Album of the Week, July 20: One Perfect Green Blanket by Barbara Manning
July 20, 2014 Leave a comment
Barbara Manning is an amazingly talented, sadly underappreciated indie music genius. A game of Six Degrees of Barbara Manning would connect huge, apparently unrelated numbers of alternative musicians in a fascinating net. A distinctive writer, singer, and guitarist, she got her start in the Bay area, forming the quirky jangle-pop band 28th Day with Cole Marquis (who has remained a regular collaborator for decades). After the demise of that band in 1986, Manning joined World of Pooh while simultaneously launching a solo career. Her first solo album was 1988’s powerful Lately I Keep Scissors, the title track of which also featured on the first Pooh disc. That band broke up in 1990 and Manning began considering her next solo project. In a 1997 interview with Perfect Music Forever, she describes the process:
I recorded it in little bits. I’d done one song there and then a few months later, I’d record another song. That was kind of a frustrating way of recording. But at least I’d get to record when a song was written — I’d record it right there and then.
While not her preferred approach, it resulted in the strongest offering of her long, complex career, the brief delight entitled One Perfect Green Blanket.
|Title||One Perfect Green Blanket
|Label||Heyday||Release Date||July 11, 1991|
|U.S. Chart||n/c||U.K. Chart||n/c|
The cawing of crows opens the disc, a dark, eerie sound that’s perfectly suited to the lo-fi rant Straw Man. Featuring a much more direct lyric than most of her work, it’s a compelling love-me-or-leave-me song with a great, energetic vocal.
Manning is a great writer, but she also appreciates songs that are well suited to her musical talents. She’s covered a huge array of writers (including Richard Thompson, Stephin Merritt, and Stuart Moxham). The second track on this disc is one of her most inspired borrowings, a spot-on cover of the Bats’ Smoking Her Wings. That she can take one of the New Zealand band’s finest moments and match its quiet, aching power is a true testament to her skills as a singer. Don’t Rewind is built on a very Bats-like riff with a delightful Manning lyric. A song of confusion and betrayal, it aches with the almost certainly doomed hope that barely holds together a fractured relationship.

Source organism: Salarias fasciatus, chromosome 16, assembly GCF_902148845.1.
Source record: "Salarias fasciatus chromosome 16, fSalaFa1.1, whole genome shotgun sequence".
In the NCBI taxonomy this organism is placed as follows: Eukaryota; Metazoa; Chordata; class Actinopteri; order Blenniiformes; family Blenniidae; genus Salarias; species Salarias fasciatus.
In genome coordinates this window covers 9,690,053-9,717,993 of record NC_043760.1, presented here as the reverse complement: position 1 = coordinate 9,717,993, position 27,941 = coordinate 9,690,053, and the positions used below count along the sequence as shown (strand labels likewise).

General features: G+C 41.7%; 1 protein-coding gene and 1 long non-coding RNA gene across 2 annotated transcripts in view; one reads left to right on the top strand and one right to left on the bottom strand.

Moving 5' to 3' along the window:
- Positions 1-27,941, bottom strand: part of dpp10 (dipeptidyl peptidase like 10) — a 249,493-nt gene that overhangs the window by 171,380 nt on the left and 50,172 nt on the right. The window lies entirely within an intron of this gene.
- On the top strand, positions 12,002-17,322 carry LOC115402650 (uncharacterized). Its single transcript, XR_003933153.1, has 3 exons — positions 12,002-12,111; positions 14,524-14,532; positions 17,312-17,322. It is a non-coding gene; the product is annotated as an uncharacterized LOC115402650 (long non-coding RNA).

Sympathy Wreath lets us know that the relationship is dead. A wonderful metaphor of loss, it’s perhaps the finest work in the Manning songbook. The lyric is lovingly crafted and Manning’s vocals are more tender and melodic than ever. That ache eases into Green a song noted in the liner notes as “recorded on a particularly sad day.” Manning presents a dazzling array of similes for the titular color, from the prosaic (“a ballpark”) to the unexpected (“a cat’s purr”). Each mention evokes a different shade of green, and while the song has a bittersweet feeling, it’s buoyed by a charming clarinet figure.
Lock Yer Room (Uptight) is a punkish warning song, an edgy, fierce track that features a vocal that conjures up a gritty Lou Reed. The menace continues with the far spookier Someone Wants You Dead. With a delivery that would work flawlessly in a lo-fi horror film, it’s creepy energy shows off Manning’s diverse talents nicely. The eight tracks (fittingly recorded on “good ole fashioned 8 track”) wrap up with an alternate version of Sympathy Wreath. It’s nice to see that Manning recognized the quality of the song, but it’s a shame that such a short album features a repeat. The “Demise” version is more stately and acoustic, providing a nice counterpoint. Strangely, it doesn’t work as well as the crisper, pointed original presented in track four.
In less than 30 minutes, Barbara Manning lays out a perfect resume of her musical skills. Edgy, melodic, sweet, brash, punk, folk, original, and brilliantly borrowed, One Perfect Green Blanket is the best overview of a monumental talent.
FURTHER LISTENING: Manning’s complicated career features many different credits and a fairly sporadic release pattern. Her best work is captured on the CD release of Blanket, which also features her solo debut, Lately I Keep Scissors. Her other standouts are the collaborative …sings with the Original Artists, which finds her teamed with Stuart Moxham and Jon Langford, and 1212 a stirring but overlong collection. She’s also released an EP inspired by her friendships with New Zealand talent, a collection of rarities, and work with two other bands, the SF Seals and the Go-Luckys. At some point, somebody needs to assemble a definitive overview of her fascinating career, but until then any individual disc that features Barbara Manning has something wonderful to offer.